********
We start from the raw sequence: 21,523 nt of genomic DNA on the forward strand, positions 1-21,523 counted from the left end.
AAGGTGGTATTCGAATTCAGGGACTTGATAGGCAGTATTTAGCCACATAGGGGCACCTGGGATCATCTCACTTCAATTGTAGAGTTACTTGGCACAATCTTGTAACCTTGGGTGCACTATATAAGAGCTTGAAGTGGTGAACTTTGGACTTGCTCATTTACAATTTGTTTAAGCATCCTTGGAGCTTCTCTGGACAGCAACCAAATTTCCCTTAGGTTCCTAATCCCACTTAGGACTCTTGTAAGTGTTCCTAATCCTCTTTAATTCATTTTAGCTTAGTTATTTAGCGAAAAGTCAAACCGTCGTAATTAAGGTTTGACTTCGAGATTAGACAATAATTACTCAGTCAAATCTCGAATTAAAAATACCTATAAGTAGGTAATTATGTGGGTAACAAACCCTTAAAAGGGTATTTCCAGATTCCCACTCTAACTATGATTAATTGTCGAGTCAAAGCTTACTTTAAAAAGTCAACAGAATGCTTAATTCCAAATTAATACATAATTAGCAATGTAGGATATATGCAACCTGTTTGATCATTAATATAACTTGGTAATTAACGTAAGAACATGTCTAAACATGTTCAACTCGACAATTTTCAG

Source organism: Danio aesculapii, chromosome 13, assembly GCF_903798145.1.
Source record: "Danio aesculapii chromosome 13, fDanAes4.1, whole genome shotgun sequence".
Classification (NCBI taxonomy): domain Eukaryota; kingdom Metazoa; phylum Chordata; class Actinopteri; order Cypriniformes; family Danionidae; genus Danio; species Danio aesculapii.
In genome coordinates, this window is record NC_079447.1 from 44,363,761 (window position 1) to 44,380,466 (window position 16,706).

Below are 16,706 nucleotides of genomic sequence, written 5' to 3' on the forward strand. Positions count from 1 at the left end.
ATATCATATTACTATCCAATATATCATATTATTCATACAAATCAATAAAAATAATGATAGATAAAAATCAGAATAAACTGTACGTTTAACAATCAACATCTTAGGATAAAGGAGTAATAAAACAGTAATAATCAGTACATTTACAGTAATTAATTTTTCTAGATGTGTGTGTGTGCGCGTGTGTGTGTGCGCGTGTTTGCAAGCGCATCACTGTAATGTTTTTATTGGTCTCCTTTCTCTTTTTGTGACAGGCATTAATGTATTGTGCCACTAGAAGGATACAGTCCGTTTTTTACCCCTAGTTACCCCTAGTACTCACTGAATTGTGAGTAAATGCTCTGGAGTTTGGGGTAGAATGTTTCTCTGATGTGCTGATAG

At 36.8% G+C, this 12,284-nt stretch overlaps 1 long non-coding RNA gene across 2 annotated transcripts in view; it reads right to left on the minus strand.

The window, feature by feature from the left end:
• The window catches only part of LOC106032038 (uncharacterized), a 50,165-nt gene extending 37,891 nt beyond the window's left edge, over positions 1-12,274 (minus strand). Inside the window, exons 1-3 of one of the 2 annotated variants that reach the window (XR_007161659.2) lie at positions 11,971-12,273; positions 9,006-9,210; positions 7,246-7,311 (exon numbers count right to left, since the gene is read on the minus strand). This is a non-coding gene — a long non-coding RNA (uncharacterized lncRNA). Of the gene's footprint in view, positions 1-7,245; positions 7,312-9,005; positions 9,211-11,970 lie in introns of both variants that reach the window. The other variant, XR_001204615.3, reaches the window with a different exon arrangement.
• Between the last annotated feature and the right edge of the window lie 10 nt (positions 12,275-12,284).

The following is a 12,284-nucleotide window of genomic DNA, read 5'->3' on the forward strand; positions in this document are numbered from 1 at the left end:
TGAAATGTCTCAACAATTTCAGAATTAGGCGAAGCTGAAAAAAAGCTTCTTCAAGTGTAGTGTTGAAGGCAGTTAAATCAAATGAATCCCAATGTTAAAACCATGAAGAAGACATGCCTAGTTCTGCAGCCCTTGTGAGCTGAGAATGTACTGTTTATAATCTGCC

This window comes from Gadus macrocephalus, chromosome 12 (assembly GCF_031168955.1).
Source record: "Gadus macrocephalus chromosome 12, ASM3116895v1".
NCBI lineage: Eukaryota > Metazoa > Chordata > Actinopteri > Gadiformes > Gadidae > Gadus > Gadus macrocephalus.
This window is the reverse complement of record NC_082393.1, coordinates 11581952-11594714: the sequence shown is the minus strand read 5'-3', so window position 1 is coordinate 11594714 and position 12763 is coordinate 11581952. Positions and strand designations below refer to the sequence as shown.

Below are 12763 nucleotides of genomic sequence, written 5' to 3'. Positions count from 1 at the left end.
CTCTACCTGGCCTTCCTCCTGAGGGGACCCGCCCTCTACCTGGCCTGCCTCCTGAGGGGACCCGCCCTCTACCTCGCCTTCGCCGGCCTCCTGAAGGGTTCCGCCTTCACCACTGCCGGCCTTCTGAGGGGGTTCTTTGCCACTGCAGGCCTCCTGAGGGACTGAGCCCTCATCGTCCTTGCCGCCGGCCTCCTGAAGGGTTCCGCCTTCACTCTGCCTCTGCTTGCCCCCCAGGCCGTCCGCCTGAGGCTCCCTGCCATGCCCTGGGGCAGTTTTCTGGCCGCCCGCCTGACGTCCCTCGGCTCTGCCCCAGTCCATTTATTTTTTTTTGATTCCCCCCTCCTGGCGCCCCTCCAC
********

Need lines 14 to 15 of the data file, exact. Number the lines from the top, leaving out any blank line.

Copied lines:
TGAAATGTCTCAACAATTTCAGAATTAGGCGAAGCTGAAAAAAAGCTTCTTCAAGTGTAGTGTTGAAGGCAGTTAAATCAAATGAATCCCAATGTTAAAACCATGAAGAAGACATGCCTAGTTCTGCAGCCCTTGTGAGCTGAGAATGTACTGTTTATAATCTGCC

This window comes from Gadus macrocephalus, chromosome 12 (assembly GCF_031168955.1).